Royal Dutch Shell PLC has let a subsea equipment contract to FMC Technologies Inc. in a move to continue development of Stones oil and gas field in the Gulf of Mexico.
Discovered in 2005, Stones is an ultradeepwater project in the gulf’s Walker Ridge area about 200 miles southwest of New Orleans in 9,600 ft of water. The project encompasses eight US federal Outer Continental Shelf lease blocks in the gulf’s Lower Tertiary trend. Shell established first production in the trend area from its Perdido development.
The scope of the contract with FMC includes supply of eight subsea trees, a subsea manifold, topside and subsea controls, and associated equipment.
Earlier this month, Shell announced a final investment decision in the Stones project, which is expected to host “the deepest production facility in the world,” according to the company.
The FID set in motion the construction and fabrication of a floating production, storage, and offloading vessel as well as subsea infrastructure. An FPSO design was selected “to safely develop and produce this ultradeepwater discovery, while addressing the relative lack of infrastructure, seabed complexity, and unique reservoir properties,” Shell said.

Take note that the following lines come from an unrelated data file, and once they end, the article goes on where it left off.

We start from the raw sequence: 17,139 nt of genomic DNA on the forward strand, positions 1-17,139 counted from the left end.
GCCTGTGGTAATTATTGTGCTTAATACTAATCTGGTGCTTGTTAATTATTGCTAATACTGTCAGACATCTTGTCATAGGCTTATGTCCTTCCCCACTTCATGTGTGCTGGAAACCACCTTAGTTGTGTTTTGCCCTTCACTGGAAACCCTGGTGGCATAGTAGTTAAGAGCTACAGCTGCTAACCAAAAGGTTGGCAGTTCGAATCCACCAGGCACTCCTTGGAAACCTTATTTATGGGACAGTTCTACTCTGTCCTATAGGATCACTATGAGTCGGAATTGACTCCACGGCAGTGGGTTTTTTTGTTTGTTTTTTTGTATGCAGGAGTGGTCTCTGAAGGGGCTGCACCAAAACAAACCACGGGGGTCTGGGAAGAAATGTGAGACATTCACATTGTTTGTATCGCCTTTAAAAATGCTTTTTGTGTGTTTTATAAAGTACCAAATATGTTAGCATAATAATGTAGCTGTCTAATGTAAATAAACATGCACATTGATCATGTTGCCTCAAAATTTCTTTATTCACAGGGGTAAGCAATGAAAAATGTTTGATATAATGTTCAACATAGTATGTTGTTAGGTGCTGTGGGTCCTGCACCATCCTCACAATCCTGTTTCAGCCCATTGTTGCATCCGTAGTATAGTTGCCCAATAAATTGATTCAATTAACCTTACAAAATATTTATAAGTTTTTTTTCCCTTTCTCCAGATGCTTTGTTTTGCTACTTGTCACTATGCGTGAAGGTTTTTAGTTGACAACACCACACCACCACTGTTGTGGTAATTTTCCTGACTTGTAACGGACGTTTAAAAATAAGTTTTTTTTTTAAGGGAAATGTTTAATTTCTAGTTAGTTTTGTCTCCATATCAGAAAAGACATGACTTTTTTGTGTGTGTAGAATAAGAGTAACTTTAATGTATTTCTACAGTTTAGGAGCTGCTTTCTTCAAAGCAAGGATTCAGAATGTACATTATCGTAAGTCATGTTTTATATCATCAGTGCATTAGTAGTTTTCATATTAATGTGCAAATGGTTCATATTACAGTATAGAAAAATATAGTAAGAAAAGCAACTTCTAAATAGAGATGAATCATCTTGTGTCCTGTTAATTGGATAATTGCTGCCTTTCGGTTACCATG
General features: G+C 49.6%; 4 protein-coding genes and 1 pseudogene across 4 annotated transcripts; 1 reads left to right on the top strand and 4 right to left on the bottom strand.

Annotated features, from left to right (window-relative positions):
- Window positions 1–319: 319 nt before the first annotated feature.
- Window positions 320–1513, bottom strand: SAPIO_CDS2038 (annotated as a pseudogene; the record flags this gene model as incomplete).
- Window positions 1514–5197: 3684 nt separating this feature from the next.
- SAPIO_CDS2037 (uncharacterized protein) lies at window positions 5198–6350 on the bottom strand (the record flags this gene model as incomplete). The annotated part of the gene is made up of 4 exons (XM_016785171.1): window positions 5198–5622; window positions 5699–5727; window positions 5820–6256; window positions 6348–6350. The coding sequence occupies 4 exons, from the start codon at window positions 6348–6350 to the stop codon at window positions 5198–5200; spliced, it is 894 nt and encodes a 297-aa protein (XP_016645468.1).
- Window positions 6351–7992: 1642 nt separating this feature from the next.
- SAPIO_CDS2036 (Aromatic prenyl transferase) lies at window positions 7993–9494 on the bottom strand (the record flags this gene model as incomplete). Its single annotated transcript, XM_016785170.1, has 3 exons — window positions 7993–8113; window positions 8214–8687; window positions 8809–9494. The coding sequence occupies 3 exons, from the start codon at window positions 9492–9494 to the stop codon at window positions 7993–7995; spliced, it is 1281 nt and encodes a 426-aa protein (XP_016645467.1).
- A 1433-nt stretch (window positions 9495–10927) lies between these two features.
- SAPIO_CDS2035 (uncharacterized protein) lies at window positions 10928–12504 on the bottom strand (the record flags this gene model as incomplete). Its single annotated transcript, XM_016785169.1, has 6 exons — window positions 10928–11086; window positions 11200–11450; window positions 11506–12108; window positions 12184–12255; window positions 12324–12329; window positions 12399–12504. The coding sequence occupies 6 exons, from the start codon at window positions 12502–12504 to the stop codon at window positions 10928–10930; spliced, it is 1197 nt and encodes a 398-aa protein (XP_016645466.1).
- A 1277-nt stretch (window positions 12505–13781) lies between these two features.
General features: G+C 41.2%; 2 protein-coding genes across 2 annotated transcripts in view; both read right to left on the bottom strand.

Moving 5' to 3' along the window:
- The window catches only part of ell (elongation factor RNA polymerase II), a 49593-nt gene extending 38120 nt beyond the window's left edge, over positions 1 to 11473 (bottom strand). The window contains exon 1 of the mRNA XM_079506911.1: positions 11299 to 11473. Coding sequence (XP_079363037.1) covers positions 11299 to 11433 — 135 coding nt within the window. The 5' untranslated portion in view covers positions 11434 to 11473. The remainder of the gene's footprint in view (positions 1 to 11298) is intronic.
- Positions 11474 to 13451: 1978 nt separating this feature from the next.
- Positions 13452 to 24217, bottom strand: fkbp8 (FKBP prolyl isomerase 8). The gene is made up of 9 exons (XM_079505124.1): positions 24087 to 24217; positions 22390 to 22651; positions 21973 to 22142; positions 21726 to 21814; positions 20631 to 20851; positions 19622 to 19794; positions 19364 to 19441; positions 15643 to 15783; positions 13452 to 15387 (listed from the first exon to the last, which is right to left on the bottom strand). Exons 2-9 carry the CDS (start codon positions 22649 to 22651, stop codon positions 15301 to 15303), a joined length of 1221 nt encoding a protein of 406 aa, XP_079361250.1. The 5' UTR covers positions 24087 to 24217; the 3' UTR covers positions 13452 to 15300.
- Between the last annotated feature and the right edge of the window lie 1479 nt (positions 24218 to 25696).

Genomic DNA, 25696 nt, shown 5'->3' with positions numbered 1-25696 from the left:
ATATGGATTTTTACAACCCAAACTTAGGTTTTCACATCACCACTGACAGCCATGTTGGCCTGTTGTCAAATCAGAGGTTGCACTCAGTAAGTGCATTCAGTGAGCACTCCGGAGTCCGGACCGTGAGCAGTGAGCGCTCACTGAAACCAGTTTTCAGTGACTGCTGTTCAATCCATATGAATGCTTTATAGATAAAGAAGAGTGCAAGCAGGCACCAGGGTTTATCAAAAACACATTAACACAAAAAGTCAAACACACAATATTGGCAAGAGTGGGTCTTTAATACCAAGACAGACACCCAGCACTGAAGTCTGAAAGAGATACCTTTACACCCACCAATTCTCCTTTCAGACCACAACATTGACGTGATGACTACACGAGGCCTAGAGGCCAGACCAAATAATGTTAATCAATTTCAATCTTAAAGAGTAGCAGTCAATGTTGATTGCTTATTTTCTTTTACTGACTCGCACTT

Development of Stones will start with two subsea production wells tied back to the FPSO vessel, followed later by six additional production wells, Shell said.
This first phase of development is expected to have annual peak production of 50,000 boe/d from more than 250 million boe of recoverable resources. Stones field is estimated to contain more than 2 billion boe in place.
Shell holds 100% interest and will operate the Stones development.